Readers Write: Big Data can't predict the future; Racism of today is more insidious

Letters to the Editor for the September 9, 2013 weekly print issue: 

In trying to understand the effect of the information revolution on society, it is essential to remember the inextricable linkage between data collection and analysis.

It's hard to think that today's racism is "far more insidious" than continual, unprosecuted lynchings, but it is certainly more hidden, subtle, and coded.

From big data to understanding

The "Age of algorithms" cover story in the Aug. 12 issue offered fascinating anecdotes that illustrate the vast new world of large-scale data collection. What it misses, however, is the key distinction between data and information. Data usually comes in arrays of numbers that measure a huge variety of physical quantities. Information uses data to produce a refined, distilled product that one can understand and put to use. So the revolution that is popularly called "Big Data" has two key parts.

The first is the advent of massive computer storage capabilities. This allows the retention of vast strings of numbers. Just as important is the development of extremely sophisticated software that can analyze, process, and interpret the vast mountains of numbers. Without the second development, just collecting the numbers would be close to useless.

Not understanding this second development – the capacity to analyze data – results in questions phrased like this: "How can power companies harness the power of data to predict which trees will fall on power lines during a storm?" Most scientists would cringe at this description. The data analysis process produces patterns, trends, probabilities – not an explicit prediction of the future. At a more fundamental level, such a prediction is not just hard, it is impossible.

In trying to understand the effect of the information revolution on society, it is essential to remember the inextricable linkage between data collection and analysis.

Dr. Allan Hauer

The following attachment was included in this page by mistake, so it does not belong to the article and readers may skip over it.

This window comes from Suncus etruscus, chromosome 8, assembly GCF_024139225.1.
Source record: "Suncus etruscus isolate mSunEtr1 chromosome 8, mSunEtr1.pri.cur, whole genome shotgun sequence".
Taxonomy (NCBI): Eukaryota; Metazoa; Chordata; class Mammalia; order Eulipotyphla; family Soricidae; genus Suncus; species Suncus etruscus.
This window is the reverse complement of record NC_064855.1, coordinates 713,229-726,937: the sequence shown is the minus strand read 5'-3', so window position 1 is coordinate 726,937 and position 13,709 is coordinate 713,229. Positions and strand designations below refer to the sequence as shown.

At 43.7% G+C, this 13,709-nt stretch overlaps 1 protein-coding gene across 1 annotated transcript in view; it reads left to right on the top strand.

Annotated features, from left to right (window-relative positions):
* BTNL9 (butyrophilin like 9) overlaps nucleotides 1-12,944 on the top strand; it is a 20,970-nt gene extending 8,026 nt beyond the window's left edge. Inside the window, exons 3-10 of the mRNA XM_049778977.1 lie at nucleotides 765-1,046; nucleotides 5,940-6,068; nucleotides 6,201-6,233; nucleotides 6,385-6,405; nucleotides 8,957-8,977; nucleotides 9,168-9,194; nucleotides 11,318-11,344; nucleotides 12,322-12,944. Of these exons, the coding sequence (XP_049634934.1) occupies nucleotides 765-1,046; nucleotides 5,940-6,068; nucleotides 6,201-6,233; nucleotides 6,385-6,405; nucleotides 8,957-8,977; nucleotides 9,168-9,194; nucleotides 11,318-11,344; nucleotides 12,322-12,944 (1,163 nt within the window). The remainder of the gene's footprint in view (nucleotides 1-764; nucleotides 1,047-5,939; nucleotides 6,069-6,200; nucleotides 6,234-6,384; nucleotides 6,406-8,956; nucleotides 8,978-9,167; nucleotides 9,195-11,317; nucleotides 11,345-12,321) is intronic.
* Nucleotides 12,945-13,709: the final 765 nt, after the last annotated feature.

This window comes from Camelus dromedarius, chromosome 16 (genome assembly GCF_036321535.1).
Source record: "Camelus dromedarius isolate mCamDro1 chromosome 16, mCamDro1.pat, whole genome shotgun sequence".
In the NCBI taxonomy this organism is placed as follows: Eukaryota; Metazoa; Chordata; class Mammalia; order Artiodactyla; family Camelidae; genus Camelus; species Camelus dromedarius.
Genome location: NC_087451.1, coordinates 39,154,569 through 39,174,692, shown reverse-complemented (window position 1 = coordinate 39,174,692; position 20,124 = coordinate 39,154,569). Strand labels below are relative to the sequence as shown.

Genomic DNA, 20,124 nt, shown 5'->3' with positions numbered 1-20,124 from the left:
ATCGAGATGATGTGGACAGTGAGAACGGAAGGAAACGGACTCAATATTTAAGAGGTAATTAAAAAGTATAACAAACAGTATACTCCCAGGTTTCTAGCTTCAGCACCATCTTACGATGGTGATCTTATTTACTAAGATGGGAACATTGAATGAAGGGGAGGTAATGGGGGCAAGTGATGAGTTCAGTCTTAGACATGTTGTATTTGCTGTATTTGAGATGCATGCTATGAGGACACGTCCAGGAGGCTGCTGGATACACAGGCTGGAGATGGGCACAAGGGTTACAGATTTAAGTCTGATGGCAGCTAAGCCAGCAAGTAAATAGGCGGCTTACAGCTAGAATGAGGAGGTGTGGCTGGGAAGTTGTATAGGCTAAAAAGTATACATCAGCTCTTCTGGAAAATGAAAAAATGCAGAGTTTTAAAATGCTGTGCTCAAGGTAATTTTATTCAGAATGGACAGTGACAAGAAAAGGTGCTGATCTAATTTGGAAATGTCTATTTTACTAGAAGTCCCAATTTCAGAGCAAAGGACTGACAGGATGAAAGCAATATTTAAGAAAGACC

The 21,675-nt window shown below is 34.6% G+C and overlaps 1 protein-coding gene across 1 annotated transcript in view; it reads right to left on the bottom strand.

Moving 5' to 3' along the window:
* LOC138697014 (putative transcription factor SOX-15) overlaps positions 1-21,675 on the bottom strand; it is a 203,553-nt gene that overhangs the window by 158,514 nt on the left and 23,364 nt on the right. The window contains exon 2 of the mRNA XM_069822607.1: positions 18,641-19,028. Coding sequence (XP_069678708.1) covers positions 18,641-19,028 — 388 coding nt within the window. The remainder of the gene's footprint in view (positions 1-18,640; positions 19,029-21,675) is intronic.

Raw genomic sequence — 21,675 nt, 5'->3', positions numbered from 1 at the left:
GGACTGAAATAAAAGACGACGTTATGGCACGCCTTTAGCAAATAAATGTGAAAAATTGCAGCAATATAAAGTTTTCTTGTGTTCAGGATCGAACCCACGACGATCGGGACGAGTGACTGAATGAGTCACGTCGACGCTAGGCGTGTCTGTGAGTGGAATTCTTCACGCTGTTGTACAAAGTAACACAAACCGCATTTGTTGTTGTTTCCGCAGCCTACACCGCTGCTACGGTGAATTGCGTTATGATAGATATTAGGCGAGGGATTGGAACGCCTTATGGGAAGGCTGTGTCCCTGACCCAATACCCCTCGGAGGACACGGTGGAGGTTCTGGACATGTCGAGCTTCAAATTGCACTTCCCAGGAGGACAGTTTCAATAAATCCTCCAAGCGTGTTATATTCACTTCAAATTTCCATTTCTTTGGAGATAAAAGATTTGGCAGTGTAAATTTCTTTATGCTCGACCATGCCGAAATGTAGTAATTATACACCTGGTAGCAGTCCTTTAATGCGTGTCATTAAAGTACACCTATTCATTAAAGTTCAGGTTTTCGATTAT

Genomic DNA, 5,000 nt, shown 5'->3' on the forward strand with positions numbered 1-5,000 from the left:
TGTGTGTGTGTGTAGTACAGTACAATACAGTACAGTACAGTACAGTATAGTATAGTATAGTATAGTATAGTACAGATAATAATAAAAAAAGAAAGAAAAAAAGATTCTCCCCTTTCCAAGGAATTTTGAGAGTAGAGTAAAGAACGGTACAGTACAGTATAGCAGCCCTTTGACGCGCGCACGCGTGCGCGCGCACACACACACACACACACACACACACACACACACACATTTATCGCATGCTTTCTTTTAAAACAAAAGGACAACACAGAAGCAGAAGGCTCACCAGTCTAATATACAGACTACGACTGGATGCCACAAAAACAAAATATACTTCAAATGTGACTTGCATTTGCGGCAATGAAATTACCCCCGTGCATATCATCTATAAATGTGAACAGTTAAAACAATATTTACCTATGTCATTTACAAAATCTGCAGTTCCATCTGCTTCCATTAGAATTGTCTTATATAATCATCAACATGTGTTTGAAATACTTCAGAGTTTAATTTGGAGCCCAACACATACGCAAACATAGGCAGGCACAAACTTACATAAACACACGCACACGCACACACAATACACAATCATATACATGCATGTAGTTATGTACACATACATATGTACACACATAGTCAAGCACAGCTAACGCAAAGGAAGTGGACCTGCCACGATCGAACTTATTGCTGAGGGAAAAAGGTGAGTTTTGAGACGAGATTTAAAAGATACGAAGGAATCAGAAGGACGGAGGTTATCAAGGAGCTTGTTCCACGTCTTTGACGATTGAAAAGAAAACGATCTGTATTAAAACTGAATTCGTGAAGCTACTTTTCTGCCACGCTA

Corrales, New Mexico

Racism, then and now

Thank you for the Aug. 19 & 26 cover story, "They have a dream, too," on the miles to go still in the civil rights struggle. It's hard to think that today's racism is "far more insidious" than continual, unprosecuted lynchings, but it is certainly more hidden, subtle, and coded. It seems likely that many politicians who push a "stand your ground" law, a mandatory sentencing law, or a voter suppression law know who the target of such laws is and what color his or her "base" is.

Kathe Geist

Brookline, Mass.

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Dear Reader,

About a year ago, I happened upon this statement about the Monitor in the Harvard Business Review – under the charming heading of “do things that don’t interest you”:

“Many things that end up” being meaningful, writes social scientist Joseph Grenny, “have come from conference workshops, articles, or online videos that began as a chore and ended with an insight. My work in Kenya, for example, was heavily influenced by a Christian Science Monitor article I had forced myself to read 10 years earlier. Sometimes, we call things ‘boring’ simply because they lie outside the box we are currently in.”

If you were to come up with a punchline to a joke about the Monitor, that would probably be it. We’re seen as being global, fair, insightful, and perhaps a bit too earnest. We’re the bran muffin of journalism.

But you know what? We change lives. And I’m going to argue that we change lives precisely because we force open that too-small box that most human beings think they live in.

The Monitor is a peculiar little publication that’s hard for the world to figure out. We’re run by a church, but we’re not only for church members and we’re not about converting people. We’re known as being fair even as the world becomes as polarized as at any time since the newspaper’s founding in 1908.

We have a mission beyond circulation, we want to bridge divides. We’re about kicking down the door of thought everywhere and saying, “You are bigger and more capable than you realize. And we can prove it.”

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